Two weeks ago, in the quiet of an Arctic ice field, something unusual happened: A 360-foot-long nuclear submarine broke through the thick ice and surfaced. The USS Hartford, part of the Atlantic Fleet, pushed through the ice, its conning tower standing like a black monument in a vast landscape of blinding white.

It wasn't alone. Nearly two dozen U.S. military personnel, parachuted and flown in by helicopter from bases in Alaska, were waiting for the Hartford to make its grand entrance. The entire scene was part of ICEX 2016, or Ice Exercise 2016, designed to prepare the U.S. military to fight north of the Arctic Circle.

The Arctic has traditionally been a low military priority for everyone. Its climate, particularly during the winter, makes it unfriendly to human life. The prevalence of ice and lack of dry land makes stationing forces there difficult. Military outposts are generally limited to arctic research, early warning, and meteorological stations.

Generally speaking, it's not worth fighting over.

Global warming is changing that. Rising temperatures are contributing to a decline in Arctic sea ice. Less ice means previously unreachable resources — particularly oil and natural gas — can now be accessed and a new ice-free Arctic shipping route servicing the northern hemisphere appears downright likely.

Nobody is sure what riches lie under the freezing waters, but the U.S. Department of Energy estimates 13 percent of the world's undiscovered oil — or 90 billion barrels — lies waiting under the Arctic. That's enough to keep the entirety of human civilization chugging along for 2.5 years. The DoE also estimates the Arctic holds 30 percent of the world's undiscovered natural gas.

Under international law all countries have exclusive use of the resources in and under the ocean within 200 miles of their territory. A Norwegian island just a mile wide, for example, would grant Norway all the resources within a 200-mile radius. Similarly, the continental shelf extending from dry land into the ocean grants the country occupying it resources underneath.

Only a handful of countries have direct claims to Arctic territories. Canada, Denmark, Finland, Iceland, Norway, Russia, Sweden, and the United States all have land north of the Arctic Circle. Even China is also trying to get in the game, but its quest for influence in the region has been hobbled by the fact that it doesn't actually have any territory there.

Russia is staking its claim to the Arctic and is being more than a little unreasonable about it. In 2007 Russian robotic submarines planted the national flag under the North Pole. Russia claims the North Pole on the grounds that the Lomonosov Ridge, an extension of Russia's continental shelf territory, passes underneath the pole.

Russia is preparing to back its claims up, too: As of 2015, it had established six new bases north of the Arctic Circle, including 16 deepwater ports and 13 airfields. Russia has deployed advanced S-400 long-range surface-to-air missiles, as well as "Bastion" supersonic anti-ship missiles, to protect Arctic bases. The vastness of the Arctic means these weapons don't threaten other countries, but they do create fortified bases that will allow Russia to springboard ships, planes, and Arctic-trained troops into contested territory.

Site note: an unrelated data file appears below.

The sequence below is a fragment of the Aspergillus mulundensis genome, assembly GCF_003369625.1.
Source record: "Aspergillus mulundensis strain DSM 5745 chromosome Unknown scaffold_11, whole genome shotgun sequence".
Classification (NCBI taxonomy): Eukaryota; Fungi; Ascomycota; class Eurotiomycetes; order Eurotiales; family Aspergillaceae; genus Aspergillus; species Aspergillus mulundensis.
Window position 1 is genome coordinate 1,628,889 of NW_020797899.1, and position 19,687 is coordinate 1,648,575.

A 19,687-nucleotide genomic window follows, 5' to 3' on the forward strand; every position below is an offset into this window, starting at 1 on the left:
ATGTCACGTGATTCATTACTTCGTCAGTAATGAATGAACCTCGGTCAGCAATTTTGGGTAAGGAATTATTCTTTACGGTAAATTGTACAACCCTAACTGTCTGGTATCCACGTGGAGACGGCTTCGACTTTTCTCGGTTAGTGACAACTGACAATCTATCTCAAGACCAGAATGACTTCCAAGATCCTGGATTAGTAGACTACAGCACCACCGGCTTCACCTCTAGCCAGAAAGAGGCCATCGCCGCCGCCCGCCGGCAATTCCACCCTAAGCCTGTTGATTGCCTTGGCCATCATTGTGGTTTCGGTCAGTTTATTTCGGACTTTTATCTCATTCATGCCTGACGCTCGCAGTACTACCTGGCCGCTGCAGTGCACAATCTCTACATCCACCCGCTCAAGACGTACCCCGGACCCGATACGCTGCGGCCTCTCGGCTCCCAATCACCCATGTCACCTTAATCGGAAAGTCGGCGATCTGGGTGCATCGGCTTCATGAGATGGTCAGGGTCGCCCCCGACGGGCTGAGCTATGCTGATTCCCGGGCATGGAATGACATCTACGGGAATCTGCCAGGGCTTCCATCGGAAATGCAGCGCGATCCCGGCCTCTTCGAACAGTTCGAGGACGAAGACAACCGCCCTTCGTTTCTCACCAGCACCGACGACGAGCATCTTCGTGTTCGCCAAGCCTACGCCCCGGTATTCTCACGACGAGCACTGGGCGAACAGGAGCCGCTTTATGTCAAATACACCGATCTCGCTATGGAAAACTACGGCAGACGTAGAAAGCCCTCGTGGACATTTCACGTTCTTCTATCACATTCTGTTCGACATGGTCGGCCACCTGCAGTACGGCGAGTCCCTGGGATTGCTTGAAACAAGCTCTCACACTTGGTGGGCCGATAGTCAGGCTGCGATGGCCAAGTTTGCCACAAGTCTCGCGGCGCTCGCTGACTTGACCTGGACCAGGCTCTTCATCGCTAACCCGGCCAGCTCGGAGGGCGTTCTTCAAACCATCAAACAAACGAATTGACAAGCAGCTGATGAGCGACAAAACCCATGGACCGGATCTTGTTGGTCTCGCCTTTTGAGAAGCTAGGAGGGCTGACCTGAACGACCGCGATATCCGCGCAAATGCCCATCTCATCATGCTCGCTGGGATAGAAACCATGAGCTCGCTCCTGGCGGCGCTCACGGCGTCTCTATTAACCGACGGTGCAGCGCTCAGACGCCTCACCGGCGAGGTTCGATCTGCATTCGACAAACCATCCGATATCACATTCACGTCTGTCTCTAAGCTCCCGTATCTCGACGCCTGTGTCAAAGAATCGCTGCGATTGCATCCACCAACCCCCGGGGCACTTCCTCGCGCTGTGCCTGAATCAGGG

Sometime this year Russian airborne forces are expected to conduct large-scale exercises in the area.

In all fairness, Russia does have a very large amount of territory north of the Arctic Circle, and it has a right to defend itself. Viewed in a neutral context, the exercises and base-building are typical measures of self-defense. However Russia's grandiose claims to the North Pole, aggression in the Ukraine, and the repressive government of Vladimir Putin add a menacing subtext to these new military developments.

The U.S. has no major bases north of the Arctic Circle line, but is practicing to go there if necessary. Late last year, a combined Army and Air Force exercise temporarily deployed Stryker combat vehicles to Deadhorse Alaska, one of the northernmost communities in the United States. The Navy is in talks to base sub-hunting planes in Iceland, and some of the first operational Air Force F-35 Joint Strike Fighters will be based in Alaska. Both locations are just south of the Arctic Circle.

What would war in the Arctic look like? It would be two wars: one against the human enemy, which would often be hundreds of miles away and seldom seen, and another, constant war against the elements. Both would be trying to kill you. War would mostly be conducted by aircraft and submarine, the better to avoid actually operating on the ice.

The weather and the flat, featureless terrain would mean long-range subs and planes that pack plenty of firepower would play decisive roles. Unmanned, autonomous drones that can survive the harsh weather would be particularly useful. Large numbers of ground forces would be difficult to manage, so small Army, Navy, Air Force, and Marine units trained to parachute, ski, or infiltrate by submarine would be used to attack and defend isolated Arctic bases. Search and rescue, to recover pilots shot down in such a bleak, hostile environment, would be a must.

The Arctic is a big, harsh place, and everyone would prefer to stay out of it as much as possible. But climate change is making the region more useful to everyone — and that means developing the ability to claim it or at least deny it to someone else. A war in the Arctic could be the first conflict generated by humanity’s impact on the environment — but it wouldn’t be the last.

The Arctic is a big, harsh place, and everyone would prefer to stay out of it as much as possible. But climate change is making the region more useful to everyone — and that means developing the ability to claim it or at least deny it to someone else. A war in the Arctic could be the first conflict generated by humanity's impact on the environment — but it wouldn't be the last.